Amy Rowles


PhD Candidate

Thesis Title

Seasonal Migration of Australian Tree Roosting Microbats

Research Project

It is vital to understand the movement patterns of a species to successfully manage populations for future conservation. Bats are highly mobile animals providing the opportunity to migrate and take advantage of spatial variation in food resources and climatic conditions. In Europe and North America many studies have documented the seasonal migration of bats, both latitudinally and on a smaller scale with regional or elevational migration, as a result of seasonal variation in climatic conditions or the requirement for a specific resource. In Australia, only a few documented studies on the migration of microbats have taken place and as a consequence, the extent to which Australian bats migrate is largely unknown.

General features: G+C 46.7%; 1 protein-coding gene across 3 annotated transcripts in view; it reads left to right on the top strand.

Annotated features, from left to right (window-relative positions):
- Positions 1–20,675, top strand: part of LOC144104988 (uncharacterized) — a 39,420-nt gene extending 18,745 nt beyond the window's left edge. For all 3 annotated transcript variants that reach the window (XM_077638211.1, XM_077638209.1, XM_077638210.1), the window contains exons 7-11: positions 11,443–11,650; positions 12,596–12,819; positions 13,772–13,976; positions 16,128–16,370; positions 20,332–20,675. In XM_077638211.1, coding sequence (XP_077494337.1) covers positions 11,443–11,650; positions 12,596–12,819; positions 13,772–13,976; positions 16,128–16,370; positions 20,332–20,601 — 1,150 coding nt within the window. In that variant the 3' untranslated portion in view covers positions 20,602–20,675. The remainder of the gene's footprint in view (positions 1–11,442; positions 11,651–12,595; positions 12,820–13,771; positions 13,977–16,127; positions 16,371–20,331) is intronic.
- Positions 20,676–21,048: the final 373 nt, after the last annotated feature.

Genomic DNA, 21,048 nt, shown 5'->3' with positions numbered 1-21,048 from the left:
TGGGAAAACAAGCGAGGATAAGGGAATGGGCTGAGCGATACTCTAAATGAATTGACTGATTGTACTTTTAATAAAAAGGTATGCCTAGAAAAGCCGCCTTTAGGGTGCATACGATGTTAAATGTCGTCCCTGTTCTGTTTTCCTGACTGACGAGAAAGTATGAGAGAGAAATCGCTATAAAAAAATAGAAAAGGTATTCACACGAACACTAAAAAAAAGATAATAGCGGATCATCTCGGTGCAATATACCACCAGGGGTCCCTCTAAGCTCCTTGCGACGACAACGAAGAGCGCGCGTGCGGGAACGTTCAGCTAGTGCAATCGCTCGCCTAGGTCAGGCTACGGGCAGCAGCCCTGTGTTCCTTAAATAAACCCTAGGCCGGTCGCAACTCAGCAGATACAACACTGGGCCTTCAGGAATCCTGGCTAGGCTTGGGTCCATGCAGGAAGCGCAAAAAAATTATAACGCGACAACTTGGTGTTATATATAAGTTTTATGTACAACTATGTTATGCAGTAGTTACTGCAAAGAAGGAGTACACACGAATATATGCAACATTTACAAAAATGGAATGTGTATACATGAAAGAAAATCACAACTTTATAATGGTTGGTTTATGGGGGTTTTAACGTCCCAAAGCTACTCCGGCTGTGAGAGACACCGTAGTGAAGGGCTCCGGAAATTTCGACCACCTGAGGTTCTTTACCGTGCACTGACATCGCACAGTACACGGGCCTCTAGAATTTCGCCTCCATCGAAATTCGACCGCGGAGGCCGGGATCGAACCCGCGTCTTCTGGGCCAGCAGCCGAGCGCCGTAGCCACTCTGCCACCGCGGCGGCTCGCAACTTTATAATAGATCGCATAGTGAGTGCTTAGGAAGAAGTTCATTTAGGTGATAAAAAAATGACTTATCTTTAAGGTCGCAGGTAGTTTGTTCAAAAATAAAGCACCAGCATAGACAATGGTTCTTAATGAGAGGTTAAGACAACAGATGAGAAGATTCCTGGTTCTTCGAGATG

My PhD aims to increase the knowledge of seasonal movements of Australian microbat species, using the following three approaches:

  1. 1. Conduct a systematic analysis and species distribution modelling of existing records of occurrence as a function of season to identify migratory patterns in Australian microbat species;
  2. 2. Investigate whether bats are using elevation migration in south-eastern Australia by surveying seasonal changes in bat activity across elevational gradients at different latitudes.
  3. 3. Apply stable isotope methodology to predict migration in Australian bats. This will involve the development of a model that can predict the spatial origin of captured bats using the concentration of stable isotopes (H, O, C, N) in bat fur and wing membrane. This model will then be used to predict the origin of migratory species when captured away from the location of fur growth.

Dr Chris Turbill, Dr Brad Law (DPI)